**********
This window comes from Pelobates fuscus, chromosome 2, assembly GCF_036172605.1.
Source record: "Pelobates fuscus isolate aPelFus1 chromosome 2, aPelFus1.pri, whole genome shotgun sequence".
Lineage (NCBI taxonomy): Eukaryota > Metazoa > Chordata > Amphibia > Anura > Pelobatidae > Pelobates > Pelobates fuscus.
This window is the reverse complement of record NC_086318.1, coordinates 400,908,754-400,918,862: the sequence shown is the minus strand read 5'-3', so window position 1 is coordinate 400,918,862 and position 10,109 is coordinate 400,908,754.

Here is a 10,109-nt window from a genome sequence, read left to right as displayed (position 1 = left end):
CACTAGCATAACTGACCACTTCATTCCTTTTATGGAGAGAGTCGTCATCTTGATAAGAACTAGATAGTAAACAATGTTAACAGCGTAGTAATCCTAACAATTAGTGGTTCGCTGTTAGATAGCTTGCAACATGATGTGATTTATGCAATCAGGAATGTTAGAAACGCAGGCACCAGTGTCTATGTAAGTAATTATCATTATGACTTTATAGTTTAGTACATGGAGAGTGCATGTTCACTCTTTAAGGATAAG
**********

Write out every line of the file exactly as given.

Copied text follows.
This window comes from Pelobates fuscus, chromosome 2, assembly GCF_036172605.1.
Source record: "Pelobates fuscus isolate aPelFus1 chromosome 2, aPelFus1.pri, whole genome shotgun sequence".
Lineage (NCBI taxonomy): Eukaryota > Metazoa > Chordata > Amphibia > Anura > Pelobatidae > Pelobates > Pelobates fuscus.
This window is the reverse complement of record NC_086318.1, coordinates 400,908,754-400,918,862: the sequence shown is the minus strand read 5'-3', so window position 1 is coordinate 400,918,862 and position 10,109 is coordinate 400,908,754.

Here is a 10,109-nt window from a genome sequence, read left to right as displayed (position 1 = left end):
CACTAGCATAACTGACCACTTCATTCCTTTTATGGAGAGAGTCGTCATCTTGATAAGAACTAGATAGTAAACAATGTTAACAGCGTAGTAATCCTAACAATTAGTGGTTCGCTGTTAGATAGCTTGCAACATGATGTGATTTATGCAATCAGGAATGTTAGAAACGCAGGCACCAGTGTCTATGTAAGTAATTATCATTATGACTTTATAGTTTAGTACATGGAGAGTGCATGTTCACTCTTTAAGGATAAG